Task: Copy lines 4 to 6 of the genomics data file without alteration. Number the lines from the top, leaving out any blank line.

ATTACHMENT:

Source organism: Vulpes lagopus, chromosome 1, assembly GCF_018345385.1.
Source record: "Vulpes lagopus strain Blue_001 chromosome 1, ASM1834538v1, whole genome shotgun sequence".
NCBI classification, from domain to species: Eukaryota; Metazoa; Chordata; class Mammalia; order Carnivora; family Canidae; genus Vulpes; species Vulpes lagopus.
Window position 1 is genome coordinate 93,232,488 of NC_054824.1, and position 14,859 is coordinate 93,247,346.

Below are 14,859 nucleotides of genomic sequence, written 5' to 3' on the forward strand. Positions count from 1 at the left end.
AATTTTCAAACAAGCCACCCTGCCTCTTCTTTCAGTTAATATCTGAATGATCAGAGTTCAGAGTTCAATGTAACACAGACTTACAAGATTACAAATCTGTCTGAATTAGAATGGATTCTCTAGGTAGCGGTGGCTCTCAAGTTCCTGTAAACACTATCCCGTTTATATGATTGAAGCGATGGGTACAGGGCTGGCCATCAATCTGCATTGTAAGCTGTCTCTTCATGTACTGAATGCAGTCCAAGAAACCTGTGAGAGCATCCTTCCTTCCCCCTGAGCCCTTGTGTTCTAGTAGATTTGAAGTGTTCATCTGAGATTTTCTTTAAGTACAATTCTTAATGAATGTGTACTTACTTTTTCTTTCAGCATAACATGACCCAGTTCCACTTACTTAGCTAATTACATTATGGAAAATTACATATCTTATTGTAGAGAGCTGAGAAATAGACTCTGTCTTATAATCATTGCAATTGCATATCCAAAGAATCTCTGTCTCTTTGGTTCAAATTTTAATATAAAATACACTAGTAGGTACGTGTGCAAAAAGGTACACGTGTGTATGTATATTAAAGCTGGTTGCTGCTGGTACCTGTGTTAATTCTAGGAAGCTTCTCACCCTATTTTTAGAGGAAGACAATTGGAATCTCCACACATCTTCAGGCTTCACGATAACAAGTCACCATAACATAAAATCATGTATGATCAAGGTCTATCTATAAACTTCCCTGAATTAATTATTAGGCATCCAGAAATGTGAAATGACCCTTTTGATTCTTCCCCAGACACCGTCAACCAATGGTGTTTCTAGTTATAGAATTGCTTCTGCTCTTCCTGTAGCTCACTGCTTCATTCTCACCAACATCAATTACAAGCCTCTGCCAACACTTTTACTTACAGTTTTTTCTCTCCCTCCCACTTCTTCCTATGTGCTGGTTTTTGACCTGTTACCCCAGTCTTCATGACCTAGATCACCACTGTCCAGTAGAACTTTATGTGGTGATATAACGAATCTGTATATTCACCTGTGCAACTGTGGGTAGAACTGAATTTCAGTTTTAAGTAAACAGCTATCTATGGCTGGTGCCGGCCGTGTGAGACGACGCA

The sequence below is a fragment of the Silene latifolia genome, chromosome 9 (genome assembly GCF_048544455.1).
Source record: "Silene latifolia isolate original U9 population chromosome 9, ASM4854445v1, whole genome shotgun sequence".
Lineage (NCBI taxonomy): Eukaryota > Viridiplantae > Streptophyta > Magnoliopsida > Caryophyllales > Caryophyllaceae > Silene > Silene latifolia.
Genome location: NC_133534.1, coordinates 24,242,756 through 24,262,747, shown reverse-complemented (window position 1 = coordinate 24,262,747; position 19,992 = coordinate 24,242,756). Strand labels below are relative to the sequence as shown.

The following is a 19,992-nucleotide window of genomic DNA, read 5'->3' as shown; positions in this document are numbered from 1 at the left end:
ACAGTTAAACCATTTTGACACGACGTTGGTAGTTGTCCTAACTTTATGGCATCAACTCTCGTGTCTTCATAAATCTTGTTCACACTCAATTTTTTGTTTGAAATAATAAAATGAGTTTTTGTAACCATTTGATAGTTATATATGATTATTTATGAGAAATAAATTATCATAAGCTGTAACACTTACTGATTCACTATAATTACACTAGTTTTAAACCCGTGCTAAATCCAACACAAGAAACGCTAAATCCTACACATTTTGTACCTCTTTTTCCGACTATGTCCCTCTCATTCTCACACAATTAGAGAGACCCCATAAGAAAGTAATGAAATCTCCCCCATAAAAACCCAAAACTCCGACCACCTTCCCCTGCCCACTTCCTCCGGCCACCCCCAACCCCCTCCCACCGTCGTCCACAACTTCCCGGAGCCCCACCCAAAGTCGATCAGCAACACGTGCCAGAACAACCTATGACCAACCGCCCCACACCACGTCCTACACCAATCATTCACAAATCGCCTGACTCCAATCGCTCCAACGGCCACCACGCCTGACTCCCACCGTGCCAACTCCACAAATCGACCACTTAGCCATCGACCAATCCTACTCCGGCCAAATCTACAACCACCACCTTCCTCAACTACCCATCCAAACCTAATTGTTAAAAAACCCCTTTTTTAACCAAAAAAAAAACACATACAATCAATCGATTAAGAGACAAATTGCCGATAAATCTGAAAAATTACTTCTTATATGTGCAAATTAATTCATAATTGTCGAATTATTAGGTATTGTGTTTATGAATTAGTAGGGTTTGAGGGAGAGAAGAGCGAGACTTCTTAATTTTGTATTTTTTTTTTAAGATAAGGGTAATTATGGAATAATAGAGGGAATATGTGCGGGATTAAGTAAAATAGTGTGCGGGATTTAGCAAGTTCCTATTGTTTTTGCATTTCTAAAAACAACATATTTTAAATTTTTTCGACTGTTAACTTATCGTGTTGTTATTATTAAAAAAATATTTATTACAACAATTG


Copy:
Window position 1 is genome coordinate 93,232,488 of NC_054824.1, and position 14,859 is coordinate 93,247,346.

Below are 14,859 nucleotides of genomic sequence, written 5' to 3' on the forward strand. Positions count from 1 at the left end.
AATTTTCAAACAAGCCACCCTGCCTCTTCTTTCAGTTAATATCTGAATGATCAGAGTTCAGAGTTCAATGTAACACAGACTTACAAGATTACAAATCTGTCTGAATTAGAATGGATTCTCTAGGTAGCGGTGGCTCTCAAGTTCCTGTAAACACTATCCCGTTTATATGATTGAAGCGATGGGTACAGGGCTGGCCATCAATCTGCATTGTAAGCTGTCTCTTCATGTACTGAATGCAGTCCAAGAAACCTGTGAGAGCATCCTTCCTTCCCCCTGAGCCCTTGTGTTCTAGTAGATTTGAAGTGTTCATCTGAGATTTTCTTTAAGTACAATTCTTAATGAATGTGTACTTACTTTTTCTTTCAGCATAACATGACCCAGTTCCACTTACTTAGCTAATTACATTATGGAAAATTACATATCTTATTGTAGAGAGCTGAGAAATAGACTCTGTCTTATAATCATTGCAATTGCATATCCAAAGAATCTCTGTCTCTTTGGTTCAAATTTTAATATAAAATACACTAGTAGGTACGTGTGCAAAAAGGTACACGTGTGTATGTATATTAAAGCTGGTTGCTGCTGGTACCTGTGTTAATTCTAGGAAGCTTCTCACCCTATTTTTAGAGGAAGACAATTGGAATCTCCACACATCTTCAGGCTTCACGATAACAAGTCACCATAACATAAAATCATGTATGATCAAGGTCTATCTATAAACTTCCCTGAATTAATTATTAGGCATCCAGAAATGTGAAATGACCCTTTTGATTCTTCCCCAGACACCGTCAACCAATGGTGTTTCTAGTTATAGAATTGCTTCTGCTCTTCCTGTAGCTCACTGCTTCATTCTCACCAACATCAATTACAAGCCTCTGCCAACACTTTTACTTACAGTTTTTTCTCTCCCTCCCACTTCTTCCTATGTGCTGGTTTTTGACCTGTTACCCCAGTCTTCATGACCTAGATCACCACTGTCCAGTAGAACTTTATGTGGTGATATAACGAATCTGTATATTCACCTGTGCAACTGTGGGTAGAACTGAATTTCAGTTTTAAGTAAACAGCTATCTATGGCTGGTGCCGGCCGTGTGAGACGACGCA